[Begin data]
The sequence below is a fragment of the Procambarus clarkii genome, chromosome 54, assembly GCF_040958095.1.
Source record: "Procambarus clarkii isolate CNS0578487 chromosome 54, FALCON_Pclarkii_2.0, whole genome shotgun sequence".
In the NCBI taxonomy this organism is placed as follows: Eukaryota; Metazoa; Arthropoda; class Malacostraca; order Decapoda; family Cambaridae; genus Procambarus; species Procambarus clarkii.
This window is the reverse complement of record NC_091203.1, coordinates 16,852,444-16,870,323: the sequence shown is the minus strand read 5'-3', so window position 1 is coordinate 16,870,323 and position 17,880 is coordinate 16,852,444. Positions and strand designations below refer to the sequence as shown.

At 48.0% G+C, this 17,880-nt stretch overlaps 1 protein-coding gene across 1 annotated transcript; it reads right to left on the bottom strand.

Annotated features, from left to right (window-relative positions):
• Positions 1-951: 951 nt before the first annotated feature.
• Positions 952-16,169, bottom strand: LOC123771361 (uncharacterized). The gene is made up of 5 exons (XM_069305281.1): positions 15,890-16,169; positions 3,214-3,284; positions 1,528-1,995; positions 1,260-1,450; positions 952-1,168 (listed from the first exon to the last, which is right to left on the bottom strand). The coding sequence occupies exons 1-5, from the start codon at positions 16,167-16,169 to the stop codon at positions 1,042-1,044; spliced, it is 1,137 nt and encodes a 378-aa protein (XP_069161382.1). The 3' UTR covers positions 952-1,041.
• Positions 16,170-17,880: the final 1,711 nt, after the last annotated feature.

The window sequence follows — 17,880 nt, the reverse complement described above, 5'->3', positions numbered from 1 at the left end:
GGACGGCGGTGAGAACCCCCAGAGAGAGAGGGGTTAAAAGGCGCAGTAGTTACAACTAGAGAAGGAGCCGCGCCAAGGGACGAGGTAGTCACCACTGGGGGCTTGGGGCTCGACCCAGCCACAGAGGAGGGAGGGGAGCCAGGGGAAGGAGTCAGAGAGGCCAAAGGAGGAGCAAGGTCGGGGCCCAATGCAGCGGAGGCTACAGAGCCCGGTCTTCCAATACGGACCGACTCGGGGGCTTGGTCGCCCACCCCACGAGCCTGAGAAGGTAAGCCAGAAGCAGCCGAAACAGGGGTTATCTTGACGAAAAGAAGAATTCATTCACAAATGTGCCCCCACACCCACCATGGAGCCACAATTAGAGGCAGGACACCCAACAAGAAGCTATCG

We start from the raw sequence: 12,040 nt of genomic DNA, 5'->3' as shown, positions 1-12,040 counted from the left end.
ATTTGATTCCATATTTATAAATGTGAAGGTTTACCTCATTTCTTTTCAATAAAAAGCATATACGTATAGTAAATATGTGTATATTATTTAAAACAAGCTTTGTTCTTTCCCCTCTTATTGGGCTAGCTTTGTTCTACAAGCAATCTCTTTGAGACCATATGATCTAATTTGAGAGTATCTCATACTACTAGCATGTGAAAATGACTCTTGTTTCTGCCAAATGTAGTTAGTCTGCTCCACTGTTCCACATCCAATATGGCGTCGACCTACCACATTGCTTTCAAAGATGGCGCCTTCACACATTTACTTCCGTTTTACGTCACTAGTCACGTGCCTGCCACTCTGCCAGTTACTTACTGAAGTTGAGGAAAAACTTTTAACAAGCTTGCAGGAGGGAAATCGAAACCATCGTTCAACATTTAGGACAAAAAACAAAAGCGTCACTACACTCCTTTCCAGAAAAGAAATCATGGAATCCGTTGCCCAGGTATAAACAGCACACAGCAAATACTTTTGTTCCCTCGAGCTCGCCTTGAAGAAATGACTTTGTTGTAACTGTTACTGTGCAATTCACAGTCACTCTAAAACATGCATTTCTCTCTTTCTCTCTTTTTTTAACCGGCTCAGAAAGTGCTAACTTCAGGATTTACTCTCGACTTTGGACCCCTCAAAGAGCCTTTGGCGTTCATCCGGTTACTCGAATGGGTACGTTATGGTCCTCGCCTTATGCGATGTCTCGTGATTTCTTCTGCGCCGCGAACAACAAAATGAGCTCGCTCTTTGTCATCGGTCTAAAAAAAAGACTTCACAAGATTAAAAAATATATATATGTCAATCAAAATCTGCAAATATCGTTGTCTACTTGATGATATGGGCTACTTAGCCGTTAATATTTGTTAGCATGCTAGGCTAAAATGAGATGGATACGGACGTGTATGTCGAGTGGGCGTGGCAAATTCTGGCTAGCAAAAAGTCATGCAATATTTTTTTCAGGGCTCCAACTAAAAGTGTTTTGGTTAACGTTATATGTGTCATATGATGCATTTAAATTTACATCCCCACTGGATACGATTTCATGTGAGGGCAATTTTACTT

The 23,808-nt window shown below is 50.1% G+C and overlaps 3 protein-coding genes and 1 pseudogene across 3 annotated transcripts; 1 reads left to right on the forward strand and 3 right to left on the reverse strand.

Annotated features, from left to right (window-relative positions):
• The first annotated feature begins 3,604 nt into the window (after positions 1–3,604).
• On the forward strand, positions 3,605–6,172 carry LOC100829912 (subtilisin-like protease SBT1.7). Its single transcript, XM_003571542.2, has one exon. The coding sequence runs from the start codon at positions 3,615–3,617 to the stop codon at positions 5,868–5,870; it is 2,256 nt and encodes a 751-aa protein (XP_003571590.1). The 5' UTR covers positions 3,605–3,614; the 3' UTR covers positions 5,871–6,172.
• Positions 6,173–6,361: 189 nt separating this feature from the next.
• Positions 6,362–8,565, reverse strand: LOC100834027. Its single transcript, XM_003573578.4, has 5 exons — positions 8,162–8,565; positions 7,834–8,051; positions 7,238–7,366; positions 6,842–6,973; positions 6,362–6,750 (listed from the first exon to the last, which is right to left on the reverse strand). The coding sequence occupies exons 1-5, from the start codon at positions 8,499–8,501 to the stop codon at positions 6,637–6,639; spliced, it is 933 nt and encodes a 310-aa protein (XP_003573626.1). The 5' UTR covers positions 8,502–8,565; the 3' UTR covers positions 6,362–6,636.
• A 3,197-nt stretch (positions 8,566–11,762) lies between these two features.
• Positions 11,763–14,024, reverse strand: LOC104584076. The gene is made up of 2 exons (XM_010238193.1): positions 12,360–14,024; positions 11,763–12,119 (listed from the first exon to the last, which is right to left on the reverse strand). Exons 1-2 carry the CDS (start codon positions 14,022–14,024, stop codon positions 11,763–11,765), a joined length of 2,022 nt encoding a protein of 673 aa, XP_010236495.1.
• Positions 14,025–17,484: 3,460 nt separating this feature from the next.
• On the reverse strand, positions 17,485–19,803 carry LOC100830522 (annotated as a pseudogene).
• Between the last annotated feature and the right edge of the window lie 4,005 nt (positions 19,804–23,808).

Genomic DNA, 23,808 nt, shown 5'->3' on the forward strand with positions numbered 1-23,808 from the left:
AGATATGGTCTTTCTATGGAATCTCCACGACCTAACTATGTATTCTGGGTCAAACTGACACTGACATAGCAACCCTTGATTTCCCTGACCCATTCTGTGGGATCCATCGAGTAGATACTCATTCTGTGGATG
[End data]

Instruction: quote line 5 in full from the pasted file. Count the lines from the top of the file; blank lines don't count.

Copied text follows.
At 48.0% G+C, this 17,880-nt stretch overlaps 1 protein-coding gene across 1 annotated transcript; it reads right to left on the bottom strand.